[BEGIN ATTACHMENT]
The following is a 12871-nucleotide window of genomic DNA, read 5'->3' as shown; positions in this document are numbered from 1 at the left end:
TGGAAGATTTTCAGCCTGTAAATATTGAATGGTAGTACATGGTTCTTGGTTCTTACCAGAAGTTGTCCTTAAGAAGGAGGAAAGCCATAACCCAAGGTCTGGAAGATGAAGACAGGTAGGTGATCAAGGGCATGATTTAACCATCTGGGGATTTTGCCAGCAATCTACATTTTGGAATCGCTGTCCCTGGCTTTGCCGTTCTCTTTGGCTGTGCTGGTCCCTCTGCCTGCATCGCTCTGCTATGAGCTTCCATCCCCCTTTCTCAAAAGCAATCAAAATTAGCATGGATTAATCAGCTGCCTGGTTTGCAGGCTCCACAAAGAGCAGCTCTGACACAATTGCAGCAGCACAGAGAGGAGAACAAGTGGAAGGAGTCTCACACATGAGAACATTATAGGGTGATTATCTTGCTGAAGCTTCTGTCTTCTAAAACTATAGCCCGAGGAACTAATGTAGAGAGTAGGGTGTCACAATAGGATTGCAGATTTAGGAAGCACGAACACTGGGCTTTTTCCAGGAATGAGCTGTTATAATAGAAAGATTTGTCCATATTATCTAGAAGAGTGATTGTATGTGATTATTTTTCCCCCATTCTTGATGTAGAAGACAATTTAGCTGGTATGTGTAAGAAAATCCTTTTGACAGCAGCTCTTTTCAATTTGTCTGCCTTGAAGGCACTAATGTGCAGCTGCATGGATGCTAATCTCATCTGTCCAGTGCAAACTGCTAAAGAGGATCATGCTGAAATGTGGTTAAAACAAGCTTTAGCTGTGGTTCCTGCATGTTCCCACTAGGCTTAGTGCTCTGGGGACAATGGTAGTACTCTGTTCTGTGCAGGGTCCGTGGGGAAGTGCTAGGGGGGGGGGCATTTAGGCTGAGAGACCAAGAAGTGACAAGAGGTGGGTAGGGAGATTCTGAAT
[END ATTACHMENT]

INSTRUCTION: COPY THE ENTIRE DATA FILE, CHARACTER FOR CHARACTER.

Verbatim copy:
The following is a 12871-nucleotide window of genomic DNA, read 5'->3' as shown; positions in this document are numbered from 1 at the left end:
TGGAAGATTTTCAGCCTGTAAATATTGAATGGTAGTACATGGTTCTTGGTTCTTACCAGAAGTTGTCCTTAAGAAGGAGGAAAGCCATAACCCAAGGTCTGGAAGATGAAGACAGGTAGGTGATCAAGGGCATGATTTAACCATCTGGGGATTTTGCCAGCAATCTACATTTTGGAATCGCTGTCCCTGGCTTTGCCGTTCTCTTTGGCTGTGCTGGTCCCTCTGCCTGCATCGCTCTGCTATGAGCTTCCATCCCCCTTTCTCAAAAGCAATCAAAATTAGCATGGATTAATCAGCTGCCTGGTTTGCAGGCTCCACAAAGAGCAGCTCTGACACAATTGCAGCAGCACAGAGAGGAGAACAAGTGGAAGGAGTCTCACACATGAGAACATTATAGGGTGATTATCTTGCTGAAGCTTCTGTCTTCTAAAACTATAGCCCGAGGAACTAATGTAGAGAGTAGGGTGTCACAATAGGATTGCAGATTTAGGAAGCACGAACACTGGGCTTTTTCCAGGAATGAGCTGTTATAATAGAAAGATTTGTCCATATTATCTAGAAGAGTGATTGTATGTGATTATTTTTCCCCCATTCTTGATGTAGAAGACAATTTAGCTGGTATGTGTAAGAAAATCCTTTTGACAGCAGCTCTTTTCAATTTGTCTGCCTTGAAGGCACTAATGTGCAGCTGCATGGATGCTAATCTCATCTGTCCAGTGCAAACTGCTAAAGAGGATCATGCTGAAATGTGGTTAAAACAAGCTTTAGCTGTGGTTCCTGCATGTTCCCACTAGGCTTAGTGCTCTGGGGACAATGGTAGTACTCTGTTCTGTGCAGGGTCCGTGGGGAAGTGCTAGGGGGGGGGGCATTTAGGCTGAGAGACCAAGAAGTGACAAGAGGTGGGTAGGGAGATTCTGAAT